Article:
Artibonite (Kreyol: Latibonit) is one of the ten departments of Haiti. This department is located in north-central Haiti, in the Artibonite Plain and Central Plateau regions. It is bordered by Golfe de la Gonâve to the west, Canal de Saint-Marc to the southwest, Ouest Department to the south, Central Department to the east, the Nord-Est Department to the east and northeast, and Nord Department to the north. Artibonite is the largest department by total area and the second most populous. The departmental capital and its largest city is Gonaïves, overlooking the Bay of Gonaives, which is located on the eastern shore of the Golfe de la Gonâve. The department is divided into 5 arrondissements.
Artibonite's geography is diverse, with the Montaignes Noires, along with a part of the Central Plateau occupying the northern part of the department, and the Chaîne des Matheux and lowlands along the Artibonite valley stretching to the shore of the Golfe de la Gonâve occupying the south. The coast of Artibonite is flat and marshy at the mouths of the L'Estère and Artibonite rivers. Elsewhere, it is rather rocky. Artibonite ranks third to Western and Southern Deparments in the length of its coastline.
Artibonite is known as "Haiti's breadbasket" because it is one of the nation's agricultural products, particularly famous for its rice. Manufacturing, trading and tourism are also major contributors to the state's economy.
It has an area of 1,924 Square miles (4,984 km/2); and a population of 1,727,524 (2015). Artibonite is the country's main rice-growing area. The main cities are Gonaïves (the capital) and Saint-Marc. An insurgency tried unsuccessfully to declare Artibonite's independence in February 2004.
In the south: Ouest
In the east: Centre
To the west: Gulf of Gonâve
Artibonite department is divided in 5 arrondissements (counties):
The Artibonite department is one of the most important regions of Haiti. For centuries, its thousands of acres of luxuriant vegetation carried the weight of the nation’s national production of rice, which once totaled 210,000 metric tons annually. As the most important and appreciated element of the country’s diet, the rice market single handedly supported the rural economy, helped famers prosper, and supplied rice to the entire country.
Today the once lush acres of the Artibonite Valley are austere and unused. The irrigation dams and canal, crucial to the production of rice, are either dry or deteriorated. Consequently, Haitian rice farmers are left poor, struggling, and in debt. There are several reasons for this. Trade policies, environmental degradation, unsustainable farming techniques, poor irrigation, and poor mechanization are factors that have likely contributed to its demise.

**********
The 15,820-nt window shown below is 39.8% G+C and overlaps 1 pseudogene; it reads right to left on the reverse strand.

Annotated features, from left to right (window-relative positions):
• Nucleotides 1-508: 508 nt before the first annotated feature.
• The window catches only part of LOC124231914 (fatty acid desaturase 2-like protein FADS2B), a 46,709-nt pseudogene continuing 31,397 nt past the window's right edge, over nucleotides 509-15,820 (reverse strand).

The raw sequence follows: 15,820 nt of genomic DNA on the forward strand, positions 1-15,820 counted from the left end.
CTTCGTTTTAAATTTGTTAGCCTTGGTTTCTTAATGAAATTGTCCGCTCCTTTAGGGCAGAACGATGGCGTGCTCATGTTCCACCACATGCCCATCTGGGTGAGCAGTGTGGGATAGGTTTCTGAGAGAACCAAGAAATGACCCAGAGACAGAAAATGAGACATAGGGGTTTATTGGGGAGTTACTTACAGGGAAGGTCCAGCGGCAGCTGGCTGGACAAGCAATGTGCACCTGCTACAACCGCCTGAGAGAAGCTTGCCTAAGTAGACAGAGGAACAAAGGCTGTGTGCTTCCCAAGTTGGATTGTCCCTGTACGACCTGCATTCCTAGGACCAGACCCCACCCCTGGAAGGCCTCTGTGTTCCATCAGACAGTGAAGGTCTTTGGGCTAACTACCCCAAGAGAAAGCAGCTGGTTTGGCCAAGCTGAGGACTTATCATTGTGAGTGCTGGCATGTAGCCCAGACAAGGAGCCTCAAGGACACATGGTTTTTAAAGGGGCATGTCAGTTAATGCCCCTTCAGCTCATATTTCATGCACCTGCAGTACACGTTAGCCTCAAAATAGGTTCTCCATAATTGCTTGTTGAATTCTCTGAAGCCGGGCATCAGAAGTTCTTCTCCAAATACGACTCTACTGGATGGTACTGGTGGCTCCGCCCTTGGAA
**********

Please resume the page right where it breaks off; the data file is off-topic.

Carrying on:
But one problem has stood above them all: the ability to manage water resources effectively.
Today, water can be a blessing, and other times, a barrier for the region. Due to deforestation, the usual and expected heavy rainfall during the rainy season immediately ends up in the valleys, flooding fields and villages. As the old adage goes, when it rains it pours. Rainstorms often leave whole towns under water and rice fields resembling lakes.
During the dry season, usually lasting from November until March, there is little farming activity in most parts of the country. Unused and clogged irrigation canals play no role in agricultural production. However, despite the erratic consequences of the seasons, one thing that is certain is that Haiti needs a better balance between food supply and population growth to enhance its food security.
Reforestation will help restore natural water catchments. Moreover, trees also help mitigate the effects of extreme weather events by controlling the flow of surface water and reducing the runoff of soil. Lastly, trees also reduce the risk of droughts by retaining water in the local environment and cooling local temperatures by shading the soil.
Better technology can also help. One of the most exciting and newest technologies in irrigation –drip irrigation—saves water and helps farmers get more crops per drop. Irrigated agriculture can help Haiti once again produce more rice, of better quality, with less water. Significant improvements are already technologically possible in water delivery and application efficiency to ensure the best crop yield and water conservation.
Today on World Water Day 2012, we celebrate the significant progress that has been made and acknowledge the challenges that we face as a world. Water can be a key catalyst in the revival of Haiti’s Artibonite Valley. Initiatives such as repairing and scaling up irrigation canals, introducing new irrigation technologies, reforesting bare lands, combined with the right mechanization and strategy, can give the Artibonite Valley a desperately needed shot in the arm. These simple strategies can help everyone leverage our most important resource for our most basic needs.
New Haiti Road Network - The Center-Artibonite Beltway (Boucle Centre-Artibonite)